I’m still very suspicious about all of this coal oven discovery in NYC. I was under the impression that they were rare beasts but it seems like they're common as twin strollers in Brooklyn. Maybe coal ovens have been unearthed during building renovations for decades yet only in recent history has there been an insatiable market for coal oven pizza.
And pizza in general. I haven't given in to burger or cupcake mania and it seems that in my hesitation I've also missed out on the new and semi-recent spate of pizzerias: Veloce, Co, Keste, Motorino…what else…ok, I’ve never eaten at Roberta’s or not-new-at-all Franny’s either. I’m just not a pizza fanatic. I do feel kind of blessed to live three blocks from the country’s second-best pizza according to GQ, not that I can ever actually get a table at Lucali. (I really wanted to work a fuhgeddaboudit in there but refrained because I'm not 100% cornball and this isn’t the New York Post, though now writing about what I omitted then typing it anyway is a worse crime.)
So, I figured I could handle trying Anslemo's, a recent addition in Red Hook. Definitely no mob scene there; on a Saturday night over Memorial Day weekend there was only two other tables occupied, one takeout order, two EMTs who wanted to see a menu, and a couple of neighborhood kids playing hide and seek under the tables until getting shooed away. First they were asked to leave nicely, then after getting no response, the kids were questioned, "Do you speak English?" The grade schoolers in Carroll Gardens could use a little such harassing. (Actually, I’ve recently noticed when I work from home that the shrieking hormonal pre-teens who hang out in front of my ground floor windows start getting yelled at by some authority figure around 3:40pm. A woman pops out of the school's door, where a policeman is currently standing, directly across the street from my living room window and starts screaming, “It’s time to go home! Let’s move along, people!” I like her.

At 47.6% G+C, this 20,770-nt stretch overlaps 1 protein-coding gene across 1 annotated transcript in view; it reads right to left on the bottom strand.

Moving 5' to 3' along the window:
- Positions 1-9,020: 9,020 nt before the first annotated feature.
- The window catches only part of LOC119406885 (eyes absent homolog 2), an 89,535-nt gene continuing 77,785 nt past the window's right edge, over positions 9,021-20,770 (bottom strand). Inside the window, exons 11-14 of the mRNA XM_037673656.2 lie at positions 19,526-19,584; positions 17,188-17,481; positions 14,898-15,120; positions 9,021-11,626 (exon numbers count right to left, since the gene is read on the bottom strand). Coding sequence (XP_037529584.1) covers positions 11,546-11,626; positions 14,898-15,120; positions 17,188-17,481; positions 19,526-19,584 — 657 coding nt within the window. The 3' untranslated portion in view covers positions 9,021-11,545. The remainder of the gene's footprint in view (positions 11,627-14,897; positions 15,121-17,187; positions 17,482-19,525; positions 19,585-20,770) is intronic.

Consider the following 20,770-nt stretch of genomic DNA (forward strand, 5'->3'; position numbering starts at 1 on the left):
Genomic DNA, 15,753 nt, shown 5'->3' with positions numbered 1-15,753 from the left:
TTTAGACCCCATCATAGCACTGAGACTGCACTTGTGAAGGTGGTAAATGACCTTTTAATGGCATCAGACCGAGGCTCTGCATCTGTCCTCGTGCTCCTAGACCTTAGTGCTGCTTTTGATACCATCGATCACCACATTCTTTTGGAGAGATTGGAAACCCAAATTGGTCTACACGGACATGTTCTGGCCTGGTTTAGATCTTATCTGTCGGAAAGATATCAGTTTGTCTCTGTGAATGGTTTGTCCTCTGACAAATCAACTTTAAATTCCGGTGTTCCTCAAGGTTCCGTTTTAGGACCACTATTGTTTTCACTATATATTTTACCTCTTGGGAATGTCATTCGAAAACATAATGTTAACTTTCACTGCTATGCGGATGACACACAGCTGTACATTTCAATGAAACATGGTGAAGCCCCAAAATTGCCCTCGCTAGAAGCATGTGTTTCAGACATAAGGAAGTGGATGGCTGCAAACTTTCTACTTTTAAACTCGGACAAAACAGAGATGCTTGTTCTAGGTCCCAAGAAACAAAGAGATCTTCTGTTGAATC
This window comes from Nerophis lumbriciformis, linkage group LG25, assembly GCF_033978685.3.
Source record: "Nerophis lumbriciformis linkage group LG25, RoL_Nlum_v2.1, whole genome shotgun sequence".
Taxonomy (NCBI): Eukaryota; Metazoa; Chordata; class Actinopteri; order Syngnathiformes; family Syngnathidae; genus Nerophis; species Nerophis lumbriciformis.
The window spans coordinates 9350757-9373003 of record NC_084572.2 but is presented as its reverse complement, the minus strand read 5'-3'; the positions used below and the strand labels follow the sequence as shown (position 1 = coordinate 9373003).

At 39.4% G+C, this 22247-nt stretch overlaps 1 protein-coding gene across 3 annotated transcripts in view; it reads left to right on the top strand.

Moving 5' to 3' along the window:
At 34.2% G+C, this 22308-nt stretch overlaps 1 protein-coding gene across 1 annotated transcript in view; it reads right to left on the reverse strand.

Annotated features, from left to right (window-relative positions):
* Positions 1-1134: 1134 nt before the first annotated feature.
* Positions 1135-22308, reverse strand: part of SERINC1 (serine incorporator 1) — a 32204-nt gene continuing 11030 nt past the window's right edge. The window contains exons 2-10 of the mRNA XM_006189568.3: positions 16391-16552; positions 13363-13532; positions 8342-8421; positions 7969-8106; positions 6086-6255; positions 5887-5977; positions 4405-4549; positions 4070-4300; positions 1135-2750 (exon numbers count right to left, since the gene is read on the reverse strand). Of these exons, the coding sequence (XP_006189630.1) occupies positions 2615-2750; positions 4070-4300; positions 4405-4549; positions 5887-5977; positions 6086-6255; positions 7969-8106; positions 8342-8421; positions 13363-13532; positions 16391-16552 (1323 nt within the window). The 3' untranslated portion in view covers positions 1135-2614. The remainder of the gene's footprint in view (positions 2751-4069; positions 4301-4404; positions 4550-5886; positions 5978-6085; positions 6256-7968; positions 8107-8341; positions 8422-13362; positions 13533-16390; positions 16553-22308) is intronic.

At this point, Anselmo’s strikes me as more of a fast food joint dressed up as a restaurant and that's fine. The lack of a liquor license (they do serve unsweetened black tea, which I greatly appreciate as a sweet drink loather) smallish pies and current absence of air conditioning (a blasting pizza oven coupled with 80+ degrees and high humidity was kind of brutal) don’t exactly encourage lingering.
They don’t do slices, which seems to have stymied locals, but the individual 10" pizzas are only $6 and that's what the single walk-ins are steered toward. I'm still not clear on the math of the 14", the larger size offered being $14. Wouldn't it be more economical to order two smaller pizzas? Toppings are $1.75 each regardless of size so if you were loading up, I supposed one pie makes more sense.
We split a 14” pepperoni and artichoke heart, which we plowed through in no time. The pizza isn't filling. The crust has a nice char and so too the rims of sliced sausage. The mozzarella was generous and the strands of basil were well distributed. While the crust is fairly thin, it is still firm with no bubbling and sags a bit under the toppings.
I would be inclined to return and try more toppings (though maybe not the brie). If it were walking distance, I would stop by regularly. And that might end up being the trouble, it's not quite a destination, nothing in Red Hook really is despite how the media portrays the area. It’s a ghost town at night. But if you’re someone who breezes through the neighborhood to shop at Fairway or Ikea, it’s worth stopping by.
Anselmo’s * 354 Van Brunt St., Brooklyn, NY